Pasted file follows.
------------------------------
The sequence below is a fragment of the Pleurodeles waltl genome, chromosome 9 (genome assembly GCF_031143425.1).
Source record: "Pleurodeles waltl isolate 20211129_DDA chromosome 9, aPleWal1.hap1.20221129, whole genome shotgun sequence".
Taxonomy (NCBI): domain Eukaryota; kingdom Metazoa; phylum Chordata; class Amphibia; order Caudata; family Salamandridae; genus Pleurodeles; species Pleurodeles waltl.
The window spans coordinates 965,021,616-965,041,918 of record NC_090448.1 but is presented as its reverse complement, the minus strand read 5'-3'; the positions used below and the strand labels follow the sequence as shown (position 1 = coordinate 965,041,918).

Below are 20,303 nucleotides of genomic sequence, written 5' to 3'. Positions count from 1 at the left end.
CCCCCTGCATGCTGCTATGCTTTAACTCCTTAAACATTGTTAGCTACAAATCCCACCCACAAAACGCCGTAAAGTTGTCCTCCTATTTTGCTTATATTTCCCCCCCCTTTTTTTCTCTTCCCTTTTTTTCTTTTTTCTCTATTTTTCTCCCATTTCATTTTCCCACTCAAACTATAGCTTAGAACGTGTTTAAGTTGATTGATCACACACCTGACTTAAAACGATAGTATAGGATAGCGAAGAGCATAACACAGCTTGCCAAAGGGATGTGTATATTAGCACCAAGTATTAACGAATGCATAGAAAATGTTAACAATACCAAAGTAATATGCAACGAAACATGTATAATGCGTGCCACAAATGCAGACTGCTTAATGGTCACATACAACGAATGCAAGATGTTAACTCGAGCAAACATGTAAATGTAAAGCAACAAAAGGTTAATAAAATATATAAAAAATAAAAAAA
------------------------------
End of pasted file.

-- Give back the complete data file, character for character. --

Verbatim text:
The sequence below is a fragment of the Pleurodeles waltl genome, chromosome 9 (genome assembly GCF_031143425.1).
Source record: "Pleurodeles waltl isolate 20211129_DDA chromosome 9, aPleWal1.hap1.20221129, whole genome shotgun sequence".
Taxonomy (NCBI): domain Eukaryota; kingdom Metazoa; phylum Chordata; class Amphibia; order Caudata; family Salamandridae; genus Pleurodeles; species Pleurodeles waltl.
The window spans coordinates 965,021,616-965,041,918 of record NC_090448.1 but is presented as its reverse complement, the minus strand read 5'-3'; the positions used below and the strand labels follow the sequence as shown (position 1 = coordinate 965,041,918).

Below are 20,303 nucleotides of genomic sequence, written 5' to 3'. Positions count from 1 at the left end.
CCCCCTGCATGCTGCTATGCTTTAACTCCTTAAACATTGTTAGCTACAAATCCCACCCACAAAACGCCGTAAAGTTGTCCTCCTATTTTGCTTATATTTCCCCCCCCTTTTTTTCTCTTCCCTTTTTTTCTTTTTTCTCTATTTTTCTCCCATTTCATTTTCCCACTCAAACTATAGCTTAGAACGTGTTTAAGTTGATTGATCACACACCTGACTTAAAACGATAGTATAGGATAGCGAAGAGCATAACACAGCTTGCCAAAGGGATGTGTATATTAGCACCAAGTATTAACGAATGCATAGAAAATGTTAACAATACCAAAGTAATATGCAACGAAACATGTATAATGCGTGCCACAAATGCAGACTGCTTAATGGTCACATACAACGAATGCAAGATGTTAACTCGAGCAAACATGTAAATGTAAAGCAACAAAAGGTTAATAAAATATATAAAAAATAAAAAAA